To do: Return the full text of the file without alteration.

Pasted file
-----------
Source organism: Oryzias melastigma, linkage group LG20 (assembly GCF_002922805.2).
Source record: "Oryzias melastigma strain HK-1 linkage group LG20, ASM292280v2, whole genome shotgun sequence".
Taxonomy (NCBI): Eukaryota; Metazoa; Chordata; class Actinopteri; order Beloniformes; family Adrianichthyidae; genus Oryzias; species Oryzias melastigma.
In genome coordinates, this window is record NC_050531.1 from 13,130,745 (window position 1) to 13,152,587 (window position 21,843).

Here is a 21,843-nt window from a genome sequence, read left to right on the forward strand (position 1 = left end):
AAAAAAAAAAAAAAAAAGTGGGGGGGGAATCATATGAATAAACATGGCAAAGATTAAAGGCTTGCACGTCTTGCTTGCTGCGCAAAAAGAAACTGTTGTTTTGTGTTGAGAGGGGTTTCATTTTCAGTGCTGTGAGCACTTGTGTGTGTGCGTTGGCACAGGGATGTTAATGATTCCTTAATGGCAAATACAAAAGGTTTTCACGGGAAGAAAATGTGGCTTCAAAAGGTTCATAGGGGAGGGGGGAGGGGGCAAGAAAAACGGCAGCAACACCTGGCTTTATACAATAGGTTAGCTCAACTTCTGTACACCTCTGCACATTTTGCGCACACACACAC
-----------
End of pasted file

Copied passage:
Source organism: Oryzias melastigma, linkage group LG20 (assembly GCF_002922805.2).
Source record: "Oryzias melastigma strain HK-1 linkage group LG20, ASM292280v2, whole genome shotgun sequence".
Taxonomy (NCBI): Eukaryota; Metazoa; Chordata; class Actinopteri; order Beloniformes; family Adrianichthyidae; genus Oryzias; species Oryzias melastigma.
In genome coordinates, this window is record NC_050531.1 from 13,130,745 (window position 1) to 13,152,587 (window position 21,843).

Here is a 21,843-nt window from a genome sequence, read left to right on the forward strand (position 1 = left end):
AAAAAAAAAAAAAAAAAGTGGGGGGGGAATCATATGAATAAACATGGCAAAGATTAAAGGCTTGCACGTCTTGCTTGCTGCGCAAAAAGAAACTGTTGTTTTGTGTTGAGAGGGGTTTCATTTTCAGTGCTGTGAGCACTTGTGTGTGTGCGTTGGCACAGGGATGTTAATGATTCCTTAATGGCAAATACAAAAGGTTTTCACGGGAAGAAAATGTGGCTTCAAAAGGTTCATAGGGGAGGGGGGAGGGGGCAAGAAAAACGGCAGCAACACCTGGCTTTATACAATAGGTTAGCTCAACTTCTGTACACCTCTGCACATTTTGCGCACACACACAC